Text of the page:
Google AdWords Business Credit Card in the U.K.: Making a case for vertical-led payments strategies
Google’s launch of the AdWords Business Card in the U.K. sheds light on a supplier-driven distribution strategy for commercial card products. Focusing on a specific industry vertical is not an uncommon approach among networks and issuers in the B2B payments space; and Google’s collaboration with MasterCard and Barclaycard is a ripe example.
The sale of advertising words (“AdWords”) is Google’s biggest single source of revenue, totalling more than $36 billion (£23 billion) in 2011, and Google plans to further fuel this revenue stream by financing its customers through the Google AdWords Business Card. In essence, Google is arming businesses with the means to invest in longer-running, more effective advertising campaigns that may have not otherwise been within budget.
At this time, the AdWords Business Card is available to businesses in the U.K. via invitation-only and cannot be used for spend outside of advertising with Google. The card boasts no annual fees and “ample” credit limits, while financing at an 11.9% APR, an attractive rate in comparison to similar small business plastics. A successful pilot with 1,400 American companies will soon bring a full launch to the U.S. as well. A blog post from Google notes that the pilot has yielded such a response that 74% of participants now use AdWords business credit as their primary form of AdWords payment. For the U.S. launch, the white-label partner will be Comenity Capital Bank, and the card will carry rates as low as 8.99%.
First Annapolis has identified key baseline factors exhibited by the Google AdWords Business Card that contribute to what may very well be a highly successful vertical distribution strategy:
- Meaningful B2B spend. Digital advertising is, by nature, a B2B industry vertical; businesses are procuring a service from a supplier base. Digital advertising in the U.K. is growing, despite the economic downturn. Between 2010 and 2011, spend in digital advertising more than doubled at a 152% clip. The B2B spend opportunity in this space is real and relevant.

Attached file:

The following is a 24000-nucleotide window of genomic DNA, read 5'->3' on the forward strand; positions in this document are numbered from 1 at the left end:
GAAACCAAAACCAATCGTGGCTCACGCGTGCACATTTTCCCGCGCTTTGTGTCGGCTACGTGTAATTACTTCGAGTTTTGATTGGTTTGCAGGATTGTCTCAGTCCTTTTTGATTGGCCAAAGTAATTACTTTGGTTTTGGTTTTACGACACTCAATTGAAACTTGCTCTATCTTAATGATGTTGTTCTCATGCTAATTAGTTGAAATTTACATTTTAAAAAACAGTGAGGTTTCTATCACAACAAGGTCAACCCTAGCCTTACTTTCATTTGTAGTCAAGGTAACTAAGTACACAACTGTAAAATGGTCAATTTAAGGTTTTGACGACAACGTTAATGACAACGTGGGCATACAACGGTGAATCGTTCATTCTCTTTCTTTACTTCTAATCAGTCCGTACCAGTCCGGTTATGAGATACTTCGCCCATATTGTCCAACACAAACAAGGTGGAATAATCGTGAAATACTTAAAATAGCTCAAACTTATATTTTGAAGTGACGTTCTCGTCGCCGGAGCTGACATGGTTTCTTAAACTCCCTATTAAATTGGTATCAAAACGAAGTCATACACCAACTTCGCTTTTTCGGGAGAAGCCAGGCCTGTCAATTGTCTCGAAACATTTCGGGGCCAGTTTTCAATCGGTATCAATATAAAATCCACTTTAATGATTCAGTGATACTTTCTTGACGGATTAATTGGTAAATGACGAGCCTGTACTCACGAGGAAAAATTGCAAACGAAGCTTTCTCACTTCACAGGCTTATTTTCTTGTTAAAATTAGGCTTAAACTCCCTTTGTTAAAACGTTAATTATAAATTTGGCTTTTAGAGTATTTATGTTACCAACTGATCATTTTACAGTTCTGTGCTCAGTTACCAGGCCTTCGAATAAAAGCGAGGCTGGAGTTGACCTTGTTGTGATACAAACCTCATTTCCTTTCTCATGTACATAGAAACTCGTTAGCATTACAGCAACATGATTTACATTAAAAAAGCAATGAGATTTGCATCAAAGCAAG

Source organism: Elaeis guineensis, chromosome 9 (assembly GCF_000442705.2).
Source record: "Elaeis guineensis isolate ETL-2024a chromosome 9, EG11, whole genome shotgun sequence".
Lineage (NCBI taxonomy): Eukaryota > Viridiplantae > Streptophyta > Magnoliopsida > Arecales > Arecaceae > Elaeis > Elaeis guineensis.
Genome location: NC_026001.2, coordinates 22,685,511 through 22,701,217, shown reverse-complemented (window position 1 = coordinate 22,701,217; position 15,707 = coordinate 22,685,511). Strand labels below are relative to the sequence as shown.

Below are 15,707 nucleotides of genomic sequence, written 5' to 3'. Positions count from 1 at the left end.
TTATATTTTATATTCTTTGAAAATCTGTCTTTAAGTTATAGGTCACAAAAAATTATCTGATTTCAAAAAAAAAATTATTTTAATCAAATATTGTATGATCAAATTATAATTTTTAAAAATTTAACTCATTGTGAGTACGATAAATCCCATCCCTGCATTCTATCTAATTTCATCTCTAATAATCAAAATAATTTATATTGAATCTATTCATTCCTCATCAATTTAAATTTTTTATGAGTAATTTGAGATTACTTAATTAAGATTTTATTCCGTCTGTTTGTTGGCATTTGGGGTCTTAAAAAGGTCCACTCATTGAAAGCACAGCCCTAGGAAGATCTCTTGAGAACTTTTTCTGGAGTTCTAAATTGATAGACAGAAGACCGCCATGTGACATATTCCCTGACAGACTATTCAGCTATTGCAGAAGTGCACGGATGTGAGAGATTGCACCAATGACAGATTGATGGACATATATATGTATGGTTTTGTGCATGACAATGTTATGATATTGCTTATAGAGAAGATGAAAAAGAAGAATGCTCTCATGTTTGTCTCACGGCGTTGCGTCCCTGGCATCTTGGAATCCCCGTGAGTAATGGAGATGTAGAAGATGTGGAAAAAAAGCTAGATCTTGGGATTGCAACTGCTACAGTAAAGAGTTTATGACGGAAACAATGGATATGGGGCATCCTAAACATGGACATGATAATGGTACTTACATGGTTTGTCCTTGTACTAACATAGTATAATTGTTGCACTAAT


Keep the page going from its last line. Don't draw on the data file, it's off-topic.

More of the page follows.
- Sizeable buyer base. First Annapolis estimates over 600,000 B2C merchants exist in the U.K., 80% of which are small or medium enterprises. Over 100,000 SMEs sell online in some capacity and thus will be predisposed to digital advertising; fertile ground for the Google AdWords Business Card.
- Supplier power. Google, in this closed-loop framework, is the sole-supplier. The supplier thus pushes buyers to make card their primary form of payment. For MasterCard and Barclaycard, Google serves a single supplier acceptance hub with the reach potential of an entire buyer base.
- Macroeconomic advantages. Amidst an economic downturn, businesses are finding it difficult to get credit from their banks, especially for spending on advertising budgets. Google is capitalizing on this market reality.
Without oversimplifying the keys to a successful vertical-led distribution strategy, the Google AdWords Business Card seems to tick the boxes to capture the “low hanging fruit” of card-eligible buyers. Securing an opportunity within a defined industry vertical to push a preferred payment method via a lead supplier within this vertical is indeed what is happening in the case of Google’s closed-loop business card.
Issuers may view this case from several angles. One option presented here is the concept of white-labelling a business card for a key supplier, and in turn encasing a discrete (but sizeable) cardholder base. This eliminates the need to pursue a “chicken and the egg” strategy where building a supplier acceptance network helps sell the card to the business buyer base. Among other interesting verticals (e.g., construction, freight, student loans), one vertical that seems ripe for a test case is health care. Henry Schein, one of the largest providers of health care products and services, already has a MasterCard-branded credit product via First National Bank of Omaha that works everywhere, but another issuer might be willing to determine if a provider focused on small practices could succeed with a PLCC.
A second viewpoint is to take the fundamentals of Google’s “extreme” case and apply these to a broader vertical strategy. Taking the health care example, this vertical has few specialist suppliers serving a broad base of customers ranging from hospitals and clinics, to doctors’ offices and sole practitioners. As such, commercial payments providers could pursue a strategy of approaching a handful of key suppliers to promote preferred payment methods to the masses with value propositions focused on improving the companies’ bottom lines.
Supplier-driven distribution strategies are a frontier that will inevitably be explored with increased concentration, and as issuers are increasingly focused on developing strategies to penetrate payment ecosystems within vertical markets, it is only fitting that the two sides combine to introduce new commercial products.
For more information, please contact Amanda Giacchetto, Consultant specializing in Commercial Payments from our Amsterdam office, firstname.lastname@example.org, or Alex Kays, Senior Analyst specializing in Commercial Payments, email@example.com
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